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INSANITY Call Me ‘They’ (dropping gender identifying pronouns)
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  1. #1

    18 Call Me ‘They’ (dropping gender identifying pronouns)

    Opinion
    Call Me ‘They’

    The singular “they” is inclusive and flexible, and it breaks the stifling prison of gender expectations. Let’s all use it.

    By Farhad Manjoo
    Opinion Columnist

    I am your stereotypical, cisgender, middle-aged suburban dad. I dabble in woodworking, I take out the garbage, and I covet my neighbor’s Porsche. Though I do think men should wear makeup (it looks nice!), my tepid masculinity apparently rings loudly enough online and in person that most people guess that I go by “he” and “him.” And that’s fine; I will not be offended if you refer to me by those traditional, uselessly gendered pronouns.

    But “he” is not what you should call me. If we lived in a just, rational, inclusive universe — one in which we were not all so irredeemably obsessed by the particulars of the parts dangling between our fellow humans’ legs, nor the ridiculous expectations signified by those parts about how we should act and speak and dress and feel — there would be no requirement for you to have to assume my gender just to refer to me in the common tongue.

    There are, after all, few obvious linguistic advantages to the requirement. When I refer to myself, I don’t have to announce my gender and all the baggage it carries. Instead I use the gender-nonspecific “I.” Nor do I have to bother with gender when I’m speaking directly to someone or when I’m talking about a group of people. I just say “you” or “they.”

    [Farhad Manjoo will answer questions about his column on Friday at noon Eastern: @fmanjoo.]

    So why does standard English impose a gender requirement on the third-person singular? And why do elite cultural institutions — universities, publishers and media outlets like The Times — still encourage all this gendering? To get to my particular beef: When I refer to an individual whose gender I don’t know here in The Times, why do I usually have to choose either “he” or “she” or, in the clunkiest phrase ever cooked up by small-minded grammarians, “he or she”?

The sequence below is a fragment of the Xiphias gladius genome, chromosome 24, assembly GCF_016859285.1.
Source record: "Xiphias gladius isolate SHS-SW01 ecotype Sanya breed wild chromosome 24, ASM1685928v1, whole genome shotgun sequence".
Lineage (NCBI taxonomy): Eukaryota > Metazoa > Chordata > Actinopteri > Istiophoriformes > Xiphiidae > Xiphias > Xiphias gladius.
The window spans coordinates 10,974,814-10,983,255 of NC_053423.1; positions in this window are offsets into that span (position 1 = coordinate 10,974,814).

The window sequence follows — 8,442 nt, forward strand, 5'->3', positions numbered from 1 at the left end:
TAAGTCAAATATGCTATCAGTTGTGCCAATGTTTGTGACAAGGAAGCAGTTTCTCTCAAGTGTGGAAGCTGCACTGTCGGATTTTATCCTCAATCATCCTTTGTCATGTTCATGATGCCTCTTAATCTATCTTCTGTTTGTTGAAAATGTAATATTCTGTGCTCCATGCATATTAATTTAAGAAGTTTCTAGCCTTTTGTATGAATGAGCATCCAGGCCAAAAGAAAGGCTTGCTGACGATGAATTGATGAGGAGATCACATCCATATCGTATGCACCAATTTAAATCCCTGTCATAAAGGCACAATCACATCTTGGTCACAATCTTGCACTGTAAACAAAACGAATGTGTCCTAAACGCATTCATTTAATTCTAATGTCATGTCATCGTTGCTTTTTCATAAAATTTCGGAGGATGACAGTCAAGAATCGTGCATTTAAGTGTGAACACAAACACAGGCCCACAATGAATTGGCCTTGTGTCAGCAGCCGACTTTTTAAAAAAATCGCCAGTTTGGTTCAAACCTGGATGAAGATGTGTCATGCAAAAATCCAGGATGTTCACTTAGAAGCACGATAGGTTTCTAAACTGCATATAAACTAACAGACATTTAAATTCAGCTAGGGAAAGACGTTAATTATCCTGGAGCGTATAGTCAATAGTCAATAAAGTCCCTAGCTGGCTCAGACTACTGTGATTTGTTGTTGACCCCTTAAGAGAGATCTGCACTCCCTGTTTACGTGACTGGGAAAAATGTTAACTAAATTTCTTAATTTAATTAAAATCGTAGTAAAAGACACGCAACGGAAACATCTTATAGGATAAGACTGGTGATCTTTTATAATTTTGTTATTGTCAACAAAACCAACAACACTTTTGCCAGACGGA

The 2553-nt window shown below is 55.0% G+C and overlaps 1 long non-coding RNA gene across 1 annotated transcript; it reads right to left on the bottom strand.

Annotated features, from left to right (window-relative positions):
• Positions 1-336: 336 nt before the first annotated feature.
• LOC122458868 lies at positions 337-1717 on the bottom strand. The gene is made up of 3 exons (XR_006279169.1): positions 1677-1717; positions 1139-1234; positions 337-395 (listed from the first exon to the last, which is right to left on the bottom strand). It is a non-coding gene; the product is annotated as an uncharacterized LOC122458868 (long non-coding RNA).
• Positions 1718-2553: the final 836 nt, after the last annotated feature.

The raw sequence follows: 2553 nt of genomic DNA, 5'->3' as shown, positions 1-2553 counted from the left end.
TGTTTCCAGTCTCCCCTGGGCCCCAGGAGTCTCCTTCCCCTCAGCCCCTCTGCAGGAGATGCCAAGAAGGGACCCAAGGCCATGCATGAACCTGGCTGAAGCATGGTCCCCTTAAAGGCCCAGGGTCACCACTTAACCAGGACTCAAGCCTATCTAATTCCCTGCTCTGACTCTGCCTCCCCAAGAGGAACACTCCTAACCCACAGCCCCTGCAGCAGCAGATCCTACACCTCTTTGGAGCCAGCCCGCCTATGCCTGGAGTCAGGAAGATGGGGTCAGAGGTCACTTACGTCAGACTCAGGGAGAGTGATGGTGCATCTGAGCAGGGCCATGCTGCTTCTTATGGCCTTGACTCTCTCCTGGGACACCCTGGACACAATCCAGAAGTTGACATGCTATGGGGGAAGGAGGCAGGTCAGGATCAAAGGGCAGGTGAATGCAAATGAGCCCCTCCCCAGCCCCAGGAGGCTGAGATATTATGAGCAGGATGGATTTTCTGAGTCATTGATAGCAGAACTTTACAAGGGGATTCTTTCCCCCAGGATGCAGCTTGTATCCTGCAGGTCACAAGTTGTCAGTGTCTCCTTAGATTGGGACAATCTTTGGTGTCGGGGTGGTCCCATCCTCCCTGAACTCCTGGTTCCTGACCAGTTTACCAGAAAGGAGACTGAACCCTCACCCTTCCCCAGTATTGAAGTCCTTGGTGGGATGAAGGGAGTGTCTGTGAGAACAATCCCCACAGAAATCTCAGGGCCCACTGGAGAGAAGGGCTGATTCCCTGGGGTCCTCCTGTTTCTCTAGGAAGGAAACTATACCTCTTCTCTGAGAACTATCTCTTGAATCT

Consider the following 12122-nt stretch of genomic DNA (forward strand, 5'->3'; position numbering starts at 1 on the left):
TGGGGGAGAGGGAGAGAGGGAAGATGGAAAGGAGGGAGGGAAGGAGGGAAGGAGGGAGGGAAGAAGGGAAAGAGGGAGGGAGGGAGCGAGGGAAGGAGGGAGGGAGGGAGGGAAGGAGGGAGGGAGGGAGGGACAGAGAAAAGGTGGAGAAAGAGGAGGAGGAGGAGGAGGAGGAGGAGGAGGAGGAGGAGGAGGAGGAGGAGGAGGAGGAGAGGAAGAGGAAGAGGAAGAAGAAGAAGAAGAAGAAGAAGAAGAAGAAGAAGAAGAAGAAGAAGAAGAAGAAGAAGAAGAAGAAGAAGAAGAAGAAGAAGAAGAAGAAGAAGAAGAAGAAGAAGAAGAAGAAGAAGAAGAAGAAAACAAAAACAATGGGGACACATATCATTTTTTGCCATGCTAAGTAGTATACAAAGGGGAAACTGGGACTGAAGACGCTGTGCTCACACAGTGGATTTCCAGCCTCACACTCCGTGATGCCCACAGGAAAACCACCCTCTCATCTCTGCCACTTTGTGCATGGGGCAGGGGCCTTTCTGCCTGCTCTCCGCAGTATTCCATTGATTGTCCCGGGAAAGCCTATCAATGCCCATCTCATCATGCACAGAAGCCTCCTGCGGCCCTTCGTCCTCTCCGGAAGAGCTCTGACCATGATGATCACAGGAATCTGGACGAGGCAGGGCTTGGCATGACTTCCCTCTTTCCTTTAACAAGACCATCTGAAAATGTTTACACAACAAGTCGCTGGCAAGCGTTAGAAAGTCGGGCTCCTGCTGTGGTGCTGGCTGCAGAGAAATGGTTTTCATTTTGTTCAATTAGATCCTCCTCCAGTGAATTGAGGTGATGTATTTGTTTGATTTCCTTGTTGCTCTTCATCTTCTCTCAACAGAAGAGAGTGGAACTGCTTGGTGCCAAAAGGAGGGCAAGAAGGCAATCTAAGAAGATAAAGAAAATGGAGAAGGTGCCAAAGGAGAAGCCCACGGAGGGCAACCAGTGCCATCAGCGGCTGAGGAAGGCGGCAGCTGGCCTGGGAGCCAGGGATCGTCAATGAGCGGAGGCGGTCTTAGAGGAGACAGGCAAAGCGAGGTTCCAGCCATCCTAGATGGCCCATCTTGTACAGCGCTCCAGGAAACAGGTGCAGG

The truth is, I shouldn’t have to. It’s time for the singular “they.” Indeed, it’s well past time — and I’d like to do my part in pushing “they” along.

    So: If you write about me, interview me, tweet about me, or if you are a Fox News producer working on a rant about my extreme politics, I would prefer if you left my gender out of it. Call me “they” or “them,” as in: “Did you read Farhad’s latest column — they’ve really gone off the deep end this time!” And — unless you feel strongly about your specific pronouns, which I respect — I would hope to call you “they” too, because the world will be slightly better off if we abandoned unnecessary gender signifiers as a matter of routine communication. Be a “him” or “her” or anything else in the sheets, but consider also being a “they” and “them” in the streets.

    I suspect my call will be dismissed as useless virtue-signaling, but there are several clear advantages, both linguistic and cultural, to the singular “they.” One of the main ones is that it’s ubiquitous. According to linguists who study gender and pronouns, “they” and “them” are increasingly and widely seen as legitimate ways to refer to an individual, both generically and specifically, whether you know their gender or not — as I just did right in this sentence.

    “In our latest study, 90 percent of the time when people refer to a hypothetical person, they use ‘they,’” said Evan Bradley, who studies language and gender at Penn State.

    But “they” is also used so commonly to refer to specific individuals that it doesn’t trip people up. The same thing isn’t true when you add a new, neutral pronoun to the language — something like “ze,” which in Bradley’s research was not recognized by many people, and when it was used, it was often taken to refer specifically to gender-nonconforming people.

    By contrast, “they” is universal and purely neutral, Bradley told me. When people encounter it, they infer nothing about gender. This makes singular “they” a perfect pronoun — it’s flexible, inclusive, unobtrusive and obviates the risk of inadvertent misgendering. And in most circumstances, it creates perfectly coherent sentences that people don’t have to strain to understand.